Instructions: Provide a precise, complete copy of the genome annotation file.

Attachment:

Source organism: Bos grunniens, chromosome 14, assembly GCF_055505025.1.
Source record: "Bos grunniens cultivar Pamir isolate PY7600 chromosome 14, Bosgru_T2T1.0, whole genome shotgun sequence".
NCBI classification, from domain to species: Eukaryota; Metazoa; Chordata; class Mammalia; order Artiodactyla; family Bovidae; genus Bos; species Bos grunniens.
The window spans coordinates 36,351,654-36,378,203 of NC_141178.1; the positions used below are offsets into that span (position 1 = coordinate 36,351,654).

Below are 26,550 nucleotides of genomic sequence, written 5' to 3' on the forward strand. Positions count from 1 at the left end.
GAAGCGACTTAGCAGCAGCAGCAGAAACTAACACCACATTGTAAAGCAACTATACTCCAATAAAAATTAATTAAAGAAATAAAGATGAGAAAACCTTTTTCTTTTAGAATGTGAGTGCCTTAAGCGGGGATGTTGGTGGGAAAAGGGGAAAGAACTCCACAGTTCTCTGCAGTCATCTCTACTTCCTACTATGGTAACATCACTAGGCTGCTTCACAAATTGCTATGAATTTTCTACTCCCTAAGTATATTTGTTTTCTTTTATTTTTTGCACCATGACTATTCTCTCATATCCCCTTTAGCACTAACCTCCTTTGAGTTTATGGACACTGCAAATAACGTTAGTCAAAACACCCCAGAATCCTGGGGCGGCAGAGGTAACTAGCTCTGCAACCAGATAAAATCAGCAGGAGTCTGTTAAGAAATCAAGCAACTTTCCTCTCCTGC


Source organism: Bos grunniens, chromosome 14, assembly GCF_055505025.1.
Source record: "Bos grunniens cultivar Pamir isolate PY7600 chromosome 14, Bosgru_T2T1.0, whole genome shotgun sequence".
NCBI classification, from domain to species: Eukaryota; Metazoa; Chordata; class Mammalia; order Artiodactyla; family Bovidae; genus Bos; species Bos grunniens.
The window spans coordinates 36,351,654-36,378,203 of NC_141178.1; the positions used below are offsets into that span (position 1 = coordinate 36,351,654).

Below are 26,550 nucleotides of genomic sequence, written 5' to 3' on the forward strand. Positions count from 1 at the left end.
GAAGCGACTTAGCAGCAGCAGCAGAAACTAACACCACATTGTAAAGCAACTATACTCCAATAAAAATTAATTAAAGAAATAAAGATGAGAAAACCTTTTTCTTTTAGAATGTGAGTGCCTTAAGCGGGGATGTTGGTGGGAAAAGGGGAAAGAACTCCACAGTTCTCTGCAGTCATCTCTACTTCCTACTATGGTAACATCACTAGGCTGCTTCACAAATTGCTATGAATTTTCTACTCCCTAAGTATATTTGTTTTCTTTTATTTTTTGCACCATGACTATTCTCTCATATCCCCTTTAGCACTAACCTCCTTTGAGTTTATGGACACTGCAAATAACGTTAGTCAAAACACCCCAGAATCCTGGGGCGGCAGAGGTAACTAGCTCTGCAACCAGATAAAATCAGCAGGAGTCTGTTAAGAAATCAAGCAACTTTCCTCTCCTGC